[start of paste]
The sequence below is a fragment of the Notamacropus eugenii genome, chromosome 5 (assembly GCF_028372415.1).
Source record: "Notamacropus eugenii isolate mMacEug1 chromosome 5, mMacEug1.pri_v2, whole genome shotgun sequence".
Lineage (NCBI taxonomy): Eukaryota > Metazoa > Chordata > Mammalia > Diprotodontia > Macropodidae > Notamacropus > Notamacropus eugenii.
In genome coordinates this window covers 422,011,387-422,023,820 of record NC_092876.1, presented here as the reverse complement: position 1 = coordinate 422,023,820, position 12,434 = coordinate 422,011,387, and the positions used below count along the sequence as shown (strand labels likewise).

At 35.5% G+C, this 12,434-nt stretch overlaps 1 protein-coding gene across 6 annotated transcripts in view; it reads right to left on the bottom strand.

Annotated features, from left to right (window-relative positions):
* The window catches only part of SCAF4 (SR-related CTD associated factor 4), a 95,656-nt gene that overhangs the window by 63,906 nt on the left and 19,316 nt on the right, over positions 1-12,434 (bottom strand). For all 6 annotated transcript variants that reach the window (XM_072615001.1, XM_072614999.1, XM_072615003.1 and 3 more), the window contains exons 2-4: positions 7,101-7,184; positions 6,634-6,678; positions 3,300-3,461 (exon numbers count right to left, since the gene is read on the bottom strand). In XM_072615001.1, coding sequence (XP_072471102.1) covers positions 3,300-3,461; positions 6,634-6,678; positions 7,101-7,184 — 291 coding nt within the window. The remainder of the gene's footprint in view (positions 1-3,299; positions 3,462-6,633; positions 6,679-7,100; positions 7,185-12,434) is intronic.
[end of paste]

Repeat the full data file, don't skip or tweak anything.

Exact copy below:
The sequence below is a fragment of the Notamacropus eugenii genome, chromosome 5 (assembly GCF_028372415.1).
Source record: "Notamacropus eugenii isolate mMacEug1 chromosome 5, mMacEug1.pri_v2, whole genome shotgun sequence".
Lineage (NCBI taxonomy): Eukaryota > Metazoa > Chordata > Mammalia > Diprotodontia > Macropodidae > Notamacropus > Notamacropus eugenii.
In genome coordinates this window covers 422,011,387-422,023,820 of record NC_092876.1, presented here as the reverse complement: position 1 = coordinate 422,023,820, position 12,434 = coordinate 422,011,387, and the positions used below count along the sequence as shown (strand labels likewise).

At 35.5% G+C, this 12,434-nt stretch overlaps 1 protein-coding gene across 6 annotated transcripts in view; it reads right to left on the bottom strand.

Annotated features, from left to right (window-relative positions):
* The window catches only part of SCAF4 (SR-related CTD associated factor 4), a 95,656-nt gene that overhangs the window by 63,906 nt on the left and 19,316 nt on the right, over positions 1-12,434 (bottom strand). For all 6 annotated transcript variants that reach the window (XM_072615001.1, XM_072614999.1, XM_072615003.1 and 3 more), the window contains exons 2-4: positions 7,101-7,184; positions 6,634-6,678; positions 3,300-3,461 (exon numbers count right to left, since the gene is read on the bottom strand). In XM_072615001.1, coding sequence (XP_072471102.1) covers positions 3,300-3,461; positions 6,634-6,678; positions 7,101-7,184 — 291 coding nt within the window. The remainder of the gene's footprint in view (positions 1-3,299; positions 3,462-6,633; positions 6,679-7,100; positions 7,185-12,434) is intronic.